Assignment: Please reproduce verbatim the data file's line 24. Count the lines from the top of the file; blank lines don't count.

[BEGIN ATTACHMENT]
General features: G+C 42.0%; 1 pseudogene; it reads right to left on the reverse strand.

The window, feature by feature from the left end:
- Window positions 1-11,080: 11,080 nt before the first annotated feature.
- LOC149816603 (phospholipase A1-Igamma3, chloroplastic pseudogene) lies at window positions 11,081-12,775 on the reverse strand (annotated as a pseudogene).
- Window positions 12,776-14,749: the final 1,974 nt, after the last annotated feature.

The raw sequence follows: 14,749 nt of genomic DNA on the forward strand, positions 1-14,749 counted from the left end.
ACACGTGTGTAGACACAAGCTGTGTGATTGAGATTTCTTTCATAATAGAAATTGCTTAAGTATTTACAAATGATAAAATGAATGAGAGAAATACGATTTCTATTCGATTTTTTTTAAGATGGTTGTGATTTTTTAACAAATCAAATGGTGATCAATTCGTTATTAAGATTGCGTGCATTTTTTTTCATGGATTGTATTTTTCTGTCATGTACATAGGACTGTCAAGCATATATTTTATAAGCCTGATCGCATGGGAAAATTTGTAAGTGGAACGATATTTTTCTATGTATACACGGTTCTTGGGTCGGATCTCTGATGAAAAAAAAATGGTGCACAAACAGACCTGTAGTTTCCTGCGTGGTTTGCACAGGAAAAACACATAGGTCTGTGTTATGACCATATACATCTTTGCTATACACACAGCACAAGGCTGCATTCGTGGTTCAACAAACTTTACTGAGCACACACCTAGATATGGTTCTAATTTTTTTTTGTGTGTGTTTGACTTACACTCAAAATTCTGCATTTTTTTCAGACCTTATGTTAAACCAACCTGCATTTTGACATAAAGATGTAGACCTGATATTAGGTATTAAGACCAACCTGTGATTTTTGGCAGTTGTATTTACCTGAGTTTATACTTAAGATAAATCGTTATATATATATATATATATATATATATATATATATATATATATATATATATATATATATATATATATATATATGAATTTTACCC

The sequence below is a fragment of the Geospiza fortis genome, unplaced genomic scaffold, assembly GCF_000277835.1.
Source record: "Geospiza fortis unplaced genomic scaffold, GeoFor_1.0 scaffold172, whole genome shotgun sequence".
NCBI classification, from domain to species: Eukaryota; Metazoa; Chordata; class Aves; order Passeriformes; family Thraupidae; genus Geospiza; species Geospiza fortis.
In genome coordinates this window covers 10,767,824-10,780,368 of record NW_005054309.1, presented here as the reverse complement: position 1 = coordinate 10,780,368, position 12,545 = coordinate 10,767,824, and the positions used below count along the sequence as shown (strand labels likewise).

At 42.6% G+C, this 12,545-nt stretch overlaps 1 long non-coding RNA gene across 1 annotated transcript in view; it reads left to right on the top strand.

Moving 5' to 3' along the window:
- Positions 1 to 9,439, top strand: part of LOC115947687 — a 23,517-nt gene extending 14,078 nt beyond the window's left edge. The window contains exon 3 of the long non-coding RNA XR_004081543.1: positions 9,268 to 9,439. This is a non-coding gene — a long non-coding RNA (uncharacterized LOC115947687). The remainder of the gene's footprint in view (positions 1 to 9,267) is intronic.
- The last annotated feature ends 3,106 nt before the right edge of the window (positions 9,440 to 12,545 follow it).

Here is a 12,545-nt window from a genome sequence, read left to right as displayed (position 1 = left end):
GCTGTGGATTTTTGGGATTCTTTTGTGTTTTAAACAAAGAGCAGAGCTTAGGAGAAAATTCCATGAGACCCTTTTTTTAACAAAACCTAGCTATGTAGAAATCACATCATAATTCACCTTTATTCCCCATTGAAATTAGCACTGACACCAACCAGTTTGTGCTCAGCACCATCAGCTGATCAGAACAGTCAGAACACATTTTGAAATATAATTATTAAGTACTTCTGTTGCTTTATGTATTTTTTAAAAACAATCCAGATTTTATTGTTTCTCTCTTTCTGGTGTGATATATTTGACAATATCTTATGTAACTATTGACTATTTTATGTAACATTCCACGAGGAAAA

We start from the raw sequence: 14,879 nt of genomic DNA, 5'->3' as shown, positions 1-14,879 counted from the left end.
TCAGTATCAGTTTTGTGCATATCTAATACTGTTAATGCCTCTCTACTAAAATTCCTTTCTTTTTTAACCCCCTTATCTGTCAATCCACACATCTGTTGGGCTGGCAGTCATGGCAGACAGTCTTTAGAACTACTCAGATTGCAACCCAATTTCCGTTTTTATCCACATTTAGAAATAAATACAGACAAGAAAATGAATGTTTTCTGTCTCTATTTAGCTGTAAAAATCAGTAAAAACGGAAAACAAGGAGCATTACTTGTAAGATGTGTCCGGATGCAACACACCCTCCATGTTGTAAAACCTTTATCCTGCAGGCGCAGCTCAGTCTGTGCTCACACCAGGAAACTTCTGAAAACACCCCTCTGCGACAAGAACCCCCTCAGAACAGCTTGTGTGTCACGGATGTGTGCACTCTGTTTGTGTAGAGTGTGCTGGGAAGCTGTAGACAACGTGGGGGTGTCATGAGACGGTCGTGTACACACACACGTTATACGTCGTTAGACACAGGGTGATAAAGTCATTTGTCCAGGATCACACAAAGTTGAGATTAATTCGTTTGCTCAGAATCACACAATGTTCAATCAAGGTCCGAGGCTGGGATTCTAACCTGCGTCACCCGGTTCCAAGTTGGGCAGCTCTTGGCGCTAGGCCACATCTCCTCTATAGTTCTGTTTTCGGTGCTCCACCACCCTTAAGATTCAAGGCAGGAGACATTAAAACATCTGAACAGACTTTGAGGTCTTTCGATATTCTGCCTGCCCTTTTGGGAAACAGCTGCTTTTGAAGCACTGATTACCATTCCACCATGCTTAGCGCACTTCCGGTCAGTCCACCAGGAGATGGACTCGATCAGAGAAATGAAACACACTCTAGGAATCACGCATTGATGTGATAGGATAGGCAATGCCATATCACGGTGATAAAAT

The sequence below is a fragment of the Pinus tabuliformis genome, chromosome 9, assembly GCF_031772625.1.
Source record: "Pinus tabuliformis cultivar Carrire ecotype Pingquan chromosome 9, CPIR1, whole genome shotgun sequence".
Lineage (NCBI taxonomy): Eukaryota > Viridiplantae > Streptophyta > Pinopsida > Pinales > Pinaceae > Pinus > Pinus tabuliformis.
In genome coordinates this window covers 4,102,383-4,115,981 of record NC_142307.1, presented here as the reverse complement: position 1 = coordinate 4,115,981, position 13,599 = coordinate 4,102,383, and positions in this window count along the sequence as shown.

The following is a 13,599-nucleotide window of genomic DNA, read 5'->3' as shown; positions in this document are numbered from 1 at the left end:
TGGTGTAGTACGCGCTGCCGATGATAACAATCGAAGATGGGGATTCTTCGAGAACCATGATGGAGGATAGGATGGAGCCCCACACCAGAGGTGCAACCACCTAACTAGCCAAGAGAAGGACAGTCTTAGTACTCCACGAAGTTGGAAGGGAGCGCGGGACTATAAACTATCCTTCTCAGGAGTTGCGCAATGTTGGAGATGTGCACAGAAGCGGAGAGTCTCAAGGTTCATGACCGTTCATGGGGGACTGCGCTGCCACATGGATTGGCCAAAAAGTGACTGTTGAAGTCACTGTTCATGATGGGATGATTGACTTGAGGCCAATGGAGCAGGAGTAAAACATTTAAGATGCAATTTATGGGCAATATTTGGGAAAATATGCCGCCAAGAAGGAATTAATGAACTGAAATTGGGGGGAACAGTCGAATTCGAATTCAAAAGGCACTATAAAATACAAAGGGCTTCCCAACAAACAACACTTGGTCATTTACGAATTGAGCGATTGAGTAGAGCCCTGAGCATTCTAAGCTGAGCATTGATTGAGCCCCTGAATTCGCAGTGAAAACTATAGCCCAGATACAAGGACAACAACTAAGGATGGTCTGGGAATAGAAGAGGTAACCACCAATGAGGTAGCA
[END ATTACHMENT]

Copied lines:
The following is a 13,599-nucleotide window of genomic DNA, read 5'->3' as shown; positions in this document are numbered from 1 at the left end: